"After silence, that which best expresses the inexpressible, is music" - Aldous Huxley
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post #13 of 23 Old 04-21-2012, 03:41 AM
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Quote:
Originally Posted by ratm View Post

no, its in my hallway. I wasnt planning on putting anything on the handler itself, just the inside of the louver door.

The vent in the door transmits so much noise that anything else you do is probably going to have minimal benefits.

The advice about drywalling the HVAC room on the inside isn't bad, but you're probably going to have to remove the HVAC unit to do it. If you do that, then it is probably worthwhile to get serious and isolate the inside walls of the room from its outside via offset studs or the like. And then you are still stuck with the door.

The simple opening in a hollow door has to go. Replace the door with an exterior grade door with weatherstripping.

To reduce the transmission of noise via air passage, consider standard approaches including creating a more labyrinthine passage.

There are standard references that contain current wisdom on how to accomplish your goals. I seem to recall that F. Alton Everest's acoustics book has information about this. Search the web!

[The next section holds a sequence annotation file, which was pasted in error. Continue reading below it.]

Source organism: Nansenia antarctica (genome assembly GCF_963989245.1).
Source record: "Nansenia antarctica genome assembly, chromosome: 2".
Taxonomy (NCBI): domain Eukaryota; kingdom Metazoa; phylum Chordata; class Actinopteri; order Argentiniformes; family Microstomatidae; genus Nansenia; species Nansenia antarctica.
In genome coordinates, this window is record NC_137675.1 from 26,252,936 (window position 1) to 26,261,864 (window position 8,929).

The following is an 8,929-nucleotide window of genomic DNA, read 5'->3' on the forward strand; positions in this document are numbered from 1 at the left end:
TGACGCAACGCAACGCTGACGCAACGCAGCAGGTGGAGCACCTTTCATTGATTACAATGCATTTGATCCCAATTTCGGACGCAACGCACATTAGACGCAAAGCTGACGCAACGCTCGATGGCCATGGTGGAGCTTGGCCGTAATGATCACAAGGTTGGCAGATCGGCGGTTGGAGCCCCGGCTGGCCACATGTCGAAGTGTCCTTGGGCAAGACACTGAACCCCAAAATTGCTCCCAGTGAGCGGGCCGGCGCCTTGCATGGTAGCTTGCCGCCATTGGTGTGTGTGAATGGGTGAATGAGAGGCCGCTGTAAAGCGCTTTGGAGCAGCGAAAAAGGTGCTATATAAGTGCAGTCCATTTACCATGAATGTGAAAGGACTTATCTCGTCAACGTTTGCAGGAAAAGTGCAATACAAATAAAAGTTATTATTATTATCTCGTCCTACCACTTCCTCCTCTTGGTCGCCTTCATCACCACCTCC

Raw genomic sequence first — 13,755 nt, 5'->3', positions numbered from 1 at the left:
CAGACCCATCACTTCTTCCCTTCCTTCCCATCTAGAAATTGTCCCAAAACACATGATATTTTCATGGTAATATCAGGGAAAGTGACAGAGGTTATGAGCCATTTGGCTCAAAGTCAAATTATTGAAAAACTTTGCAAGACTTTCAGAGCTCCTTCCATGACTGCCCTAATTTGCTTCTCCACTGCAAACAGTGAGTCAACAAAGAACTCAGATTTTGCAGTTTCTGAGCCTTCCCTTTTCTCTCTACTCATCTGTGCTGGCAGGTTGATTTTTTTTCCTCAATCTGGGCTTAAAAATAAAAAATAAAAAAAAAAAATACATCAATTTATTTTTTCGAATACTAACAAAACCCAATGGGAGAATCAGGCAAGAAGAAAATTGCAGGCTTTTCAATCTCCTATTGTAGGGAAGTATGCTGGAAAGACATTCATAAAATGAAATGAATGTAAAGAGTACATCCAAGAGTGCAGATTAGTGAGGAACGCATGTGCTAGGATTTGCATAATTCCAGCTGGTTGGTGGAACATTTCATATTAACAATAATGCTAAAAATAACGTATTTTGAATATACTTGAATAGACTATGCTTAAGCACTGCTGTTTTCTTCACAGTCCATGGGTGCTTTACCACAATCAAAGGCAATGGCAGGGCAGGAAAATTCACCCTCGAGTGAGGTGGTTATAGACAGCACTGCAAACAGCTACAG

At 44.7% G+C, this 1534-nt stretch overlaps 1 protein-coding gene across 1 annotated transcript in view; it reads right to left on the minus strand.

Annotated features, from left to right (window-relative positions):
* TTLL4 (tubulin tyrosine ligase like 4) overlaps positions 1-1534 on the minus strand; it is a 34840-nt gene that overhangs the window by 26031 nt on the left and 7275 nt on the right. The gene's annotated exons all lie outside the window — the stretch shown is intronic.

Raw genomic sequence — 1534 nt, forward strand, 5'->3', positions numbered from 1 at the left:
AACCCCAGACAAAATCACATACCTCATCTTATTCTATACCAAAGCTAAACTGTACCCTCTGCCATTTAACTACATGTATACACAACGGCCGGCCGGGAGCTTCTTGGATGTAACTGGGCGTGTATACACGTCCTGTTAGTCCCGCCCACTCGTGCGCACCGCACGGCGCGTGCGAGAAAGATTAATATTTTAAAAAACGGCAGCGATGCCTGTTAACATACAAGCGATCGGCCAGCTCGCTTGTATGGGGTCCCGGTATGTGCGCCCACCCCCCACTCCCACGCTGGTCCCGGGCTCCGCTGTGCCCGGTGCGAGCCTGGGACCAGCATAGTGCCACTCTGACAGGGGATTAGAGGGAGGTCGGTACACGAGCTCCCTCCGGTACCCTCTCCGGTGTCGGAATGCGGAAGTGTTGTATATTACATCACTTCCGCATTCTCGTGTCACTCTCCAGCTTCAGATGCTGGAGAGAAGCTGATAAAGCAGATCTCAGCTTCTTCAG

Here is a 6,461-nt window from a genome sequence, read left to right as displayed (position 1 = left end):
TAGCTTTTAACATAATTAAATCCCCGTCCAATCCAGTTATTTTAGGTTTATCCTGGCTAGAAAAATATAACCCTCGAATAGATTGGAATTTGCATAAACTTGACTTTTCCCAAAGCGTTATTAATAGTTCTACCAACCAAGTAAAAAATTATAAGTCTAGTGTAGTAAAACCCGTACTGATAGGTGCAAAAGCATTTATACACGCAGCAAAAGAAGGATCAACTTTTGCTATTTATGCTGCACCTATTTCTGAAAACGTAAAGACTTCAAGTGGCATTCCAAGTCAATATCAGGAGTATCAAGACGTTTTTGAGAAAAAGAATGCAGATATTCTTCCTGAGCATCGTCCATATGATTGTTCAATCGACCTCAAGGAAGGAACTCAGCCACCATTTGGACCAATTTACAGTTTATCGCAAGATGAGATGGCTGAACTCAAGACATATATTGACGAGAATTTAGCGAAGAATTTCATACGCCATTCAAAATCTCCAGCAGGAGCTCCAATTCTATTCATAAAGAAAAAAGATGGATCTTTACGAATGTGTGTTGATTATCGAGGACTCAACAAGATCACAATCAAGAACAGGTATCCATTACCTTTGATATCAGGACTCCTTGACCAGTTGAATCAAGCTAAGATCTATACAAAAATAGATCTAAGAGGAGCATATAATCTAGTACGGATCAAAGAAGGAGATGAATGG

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post #14 of 23 Old 04-21-2012, 10:21 PM
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^ True. My copy of F. Alton Everst's The Master Handbook of Acoustics (2nd ed, 1989) has a chapter on "Quiet Air" that addresses various issues like your HVAC system. I have always liked this quote from the book (p239): "So, step one is to locate the equipment as far removed from the sound-sensitive areas as possible -- the next county if it can be arranged."

"After silence, that which best expresses the inexpressible, is music" - Aldous Huxley
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post #15 of 23 Old 04-23-2012, 10:53 AM
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Quote:
Originally Posted by ratm View Post

I was thinking of buying THIS and then using spray tack to adhere it to the inside of the louver door except for the bottom 18 inches or so.

Is this a bad idea? Or is there something else I could do to eliminate the excessive sound?